# Homework Help: Sprinter Work and Power

1. Jun 18, 2008

### habibclan

1. The problem statement, all variables and given/known data
A 50 kg sprinter, starting from rest, runs 50 m in 7.0 s at constant acceleration.
a. What is the magnitude of the horizontal force acting on the sprinter?
b. What is the sprinter's power output at 2.0 s, 4.0 s and 6.0 s?

2. Relevant equations

xf= xo + vt+ 0.5*a*t^2
F= ma

vf= vi + at
P= (delta Work)/(Delta t)
P= f*d*cos angle

3. The attempt at a solution

Using the distance, initial velocity, and time I solve for acceleration

xf= xo + vt+ 0.5*a*t^2
50 = 0 + 0+ 0.5*a*(7^2)
a= 2.04 m/s^2

Therefore, F=ma=50 (2.04)=102 N

This, I got right. But when I calculate the power, I'm not getting the right answer when i use the first equation.
I calculate the velocity at t= 2s, and I get
vf = vi + at
vf= 2.04 ( 2)
vf= 4.08 m/s

Therefore work=delta kinetic energy= 0.5 m (vf^2 - vi^2)
K= 0.5 ( 50) ( 4.08^2)
K= 416.16 J

Therefore delta work=delta kinetic energy=416.16 J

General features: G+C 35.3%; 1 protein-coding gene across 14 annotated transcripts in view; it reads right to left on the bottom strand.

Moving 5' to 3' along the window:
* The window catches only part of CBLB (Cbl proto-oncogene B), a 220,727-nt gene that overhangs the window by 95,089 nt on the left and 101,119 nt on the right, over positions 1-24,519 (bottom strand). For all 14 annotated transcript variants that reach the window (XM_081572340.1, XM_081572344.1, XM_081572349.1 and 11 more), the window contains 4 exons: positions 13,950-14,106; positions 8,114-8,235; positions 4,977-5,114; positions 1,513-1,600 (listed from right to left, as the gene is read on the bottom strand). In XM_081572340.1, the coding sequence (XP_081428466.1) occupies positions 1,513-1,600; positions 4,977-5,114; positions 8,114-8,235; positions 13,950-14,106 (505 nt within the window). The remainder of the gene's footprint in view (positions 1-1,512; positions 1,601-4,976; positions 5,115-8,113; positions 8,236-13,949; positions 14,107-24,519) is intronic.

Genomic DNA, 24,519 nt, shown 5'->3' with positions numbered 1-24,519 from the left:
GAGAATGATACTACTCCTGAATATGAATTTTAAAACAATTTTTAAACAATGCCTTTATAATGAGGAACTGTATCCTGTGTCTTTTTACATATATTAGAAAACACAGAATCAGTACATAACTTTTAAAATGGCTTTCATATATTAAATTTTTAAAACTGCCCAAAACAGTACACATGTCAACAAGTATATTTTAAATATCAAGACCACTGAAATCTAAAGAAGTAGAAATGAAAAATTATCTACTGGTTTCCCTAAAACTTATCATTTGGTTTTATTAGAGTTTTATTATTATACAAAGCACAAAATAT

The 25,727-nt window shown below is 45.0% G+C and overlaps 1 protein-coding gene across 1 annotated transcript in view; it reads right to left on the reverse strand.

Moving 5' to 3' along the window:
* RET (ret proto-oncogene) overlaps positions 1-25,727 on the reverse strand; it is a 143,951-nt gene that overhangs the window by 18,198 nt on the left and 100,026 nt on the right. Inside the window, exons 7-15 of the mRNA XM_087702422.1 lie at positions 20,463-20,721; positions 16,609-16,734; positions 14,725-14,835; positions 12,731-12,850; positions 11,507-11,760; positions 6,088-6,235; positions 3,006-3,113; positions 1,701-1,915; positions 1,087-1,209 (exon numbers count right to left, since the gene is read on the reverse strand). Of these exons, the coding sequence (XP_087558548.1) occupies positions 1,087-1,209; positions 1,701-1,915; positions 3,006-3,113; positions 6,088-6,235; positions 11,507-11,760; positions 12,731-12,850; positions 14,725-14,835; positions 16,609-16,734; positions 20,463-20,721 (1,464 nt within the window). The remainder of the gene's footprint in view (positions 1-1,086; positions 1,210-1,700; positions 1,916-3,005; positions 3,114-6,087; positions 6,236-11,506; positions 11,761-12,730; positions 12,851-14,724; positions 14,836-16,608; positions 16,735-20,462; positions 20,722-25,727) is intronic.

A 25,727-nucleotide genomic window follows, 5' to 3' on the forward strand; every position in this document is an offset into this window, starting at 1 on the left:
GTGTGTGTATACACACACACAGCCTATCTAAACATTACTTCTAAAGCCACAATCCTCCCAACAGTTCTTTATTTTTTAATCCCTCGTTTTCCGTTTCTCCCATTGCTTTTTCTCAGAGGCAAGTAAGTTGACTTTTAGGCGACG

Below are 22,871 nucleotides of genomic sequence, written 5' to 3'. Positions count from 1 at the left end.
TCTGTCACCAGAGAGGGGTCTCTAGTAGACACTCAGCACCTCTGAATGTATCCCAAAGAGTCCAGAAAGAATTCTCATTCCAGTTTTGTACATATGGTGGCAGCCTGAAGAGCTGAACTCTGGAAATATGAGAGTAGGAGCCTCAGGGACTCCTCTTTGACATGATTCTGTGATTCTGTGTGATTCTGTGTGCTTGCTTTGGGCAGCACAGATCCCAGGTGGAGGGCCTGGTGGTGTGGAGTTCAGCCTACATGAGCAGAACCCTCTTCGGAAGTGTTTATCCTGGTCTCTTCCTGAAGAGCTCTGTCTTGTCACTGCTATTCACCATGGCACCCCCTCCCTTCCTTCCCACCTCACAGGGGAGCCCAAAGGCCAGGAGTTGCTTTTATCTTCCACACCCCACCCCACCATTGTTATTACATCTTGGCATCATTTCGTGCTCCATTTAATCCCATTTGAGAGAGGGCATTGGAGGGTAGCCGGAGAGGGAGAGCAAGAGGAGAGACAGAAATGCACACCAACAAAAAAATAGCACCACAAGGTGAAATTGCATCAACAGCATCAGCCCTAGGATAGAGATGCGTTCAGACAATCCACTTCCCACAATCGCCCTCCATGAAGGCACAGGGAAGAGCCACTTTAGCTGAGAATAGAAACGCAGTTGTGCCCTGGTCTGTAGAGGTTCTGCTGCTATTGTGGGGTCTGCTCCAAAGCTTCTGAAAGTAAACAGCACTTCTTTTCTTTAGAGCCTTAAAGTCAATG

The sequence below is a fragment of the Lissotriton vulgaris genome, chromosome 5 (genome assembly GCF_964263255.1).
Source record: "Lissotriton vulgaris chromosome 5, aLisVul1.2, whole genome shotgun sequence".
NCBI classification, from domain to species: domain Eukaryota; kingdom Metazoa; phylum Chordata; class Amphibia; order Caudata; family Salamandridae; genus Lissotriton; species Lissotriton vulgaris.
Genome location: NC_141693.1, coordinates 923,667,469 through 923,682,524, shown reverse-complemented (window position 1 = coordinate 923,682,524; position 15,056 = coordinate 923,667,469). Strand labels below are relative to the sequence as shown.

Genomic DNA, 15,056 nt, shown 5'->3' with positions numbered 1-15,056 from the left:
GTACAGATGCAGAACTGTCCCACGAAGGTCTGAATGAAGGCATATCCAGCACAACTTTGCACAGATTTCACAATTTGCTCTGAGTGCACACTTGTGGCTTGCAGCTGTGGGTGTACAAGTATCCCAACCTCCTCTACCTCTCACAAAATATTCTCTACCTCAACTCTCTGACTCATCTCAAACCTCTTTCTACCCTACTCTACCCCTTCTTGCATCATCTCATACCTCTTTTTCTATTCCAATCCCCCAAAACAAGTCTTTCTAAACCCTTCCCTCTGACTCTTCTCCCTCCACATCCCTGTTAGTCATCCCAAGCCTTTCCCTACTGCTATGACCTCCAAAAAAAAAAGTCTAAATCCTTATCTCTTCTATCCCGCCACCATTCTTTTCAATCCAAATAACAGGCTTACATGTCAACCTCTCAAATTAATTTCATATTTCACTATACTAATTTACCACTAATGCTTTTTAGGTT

Therefore Power= 416.16/ 2 s = 208.08 W.

Apparently the answer is just 416.16 J. When I use the second equation of P= F*v=102*4.08=416 J, I get the correct answer. Why are these two equations giving me different answers?

2. Jun 18, 2008

### Dick

Taking the difference in the kinetic energies at t=0 and t=2 and dividing by 2 sec doesn't work for the same reason that taking the difference in the positions at t=0 and t=2 and dividing by 2 sec doesn't give you the velocity at t=0. They want an 'instantaneous power' not an 'average power'.

3. Jun 18, 2008

### habibclan

I didn't know that there was a difference between the two. So whenever I have a velocity I should use the second one?

4. Jun 18, 2008

### Dick

There's definitely a difference between average and instantaneous. If they don't ask for average then they probably mean instantaneous.

5. Jun 18, 2008

### habibclan

Thanks a lot! I understand it now =).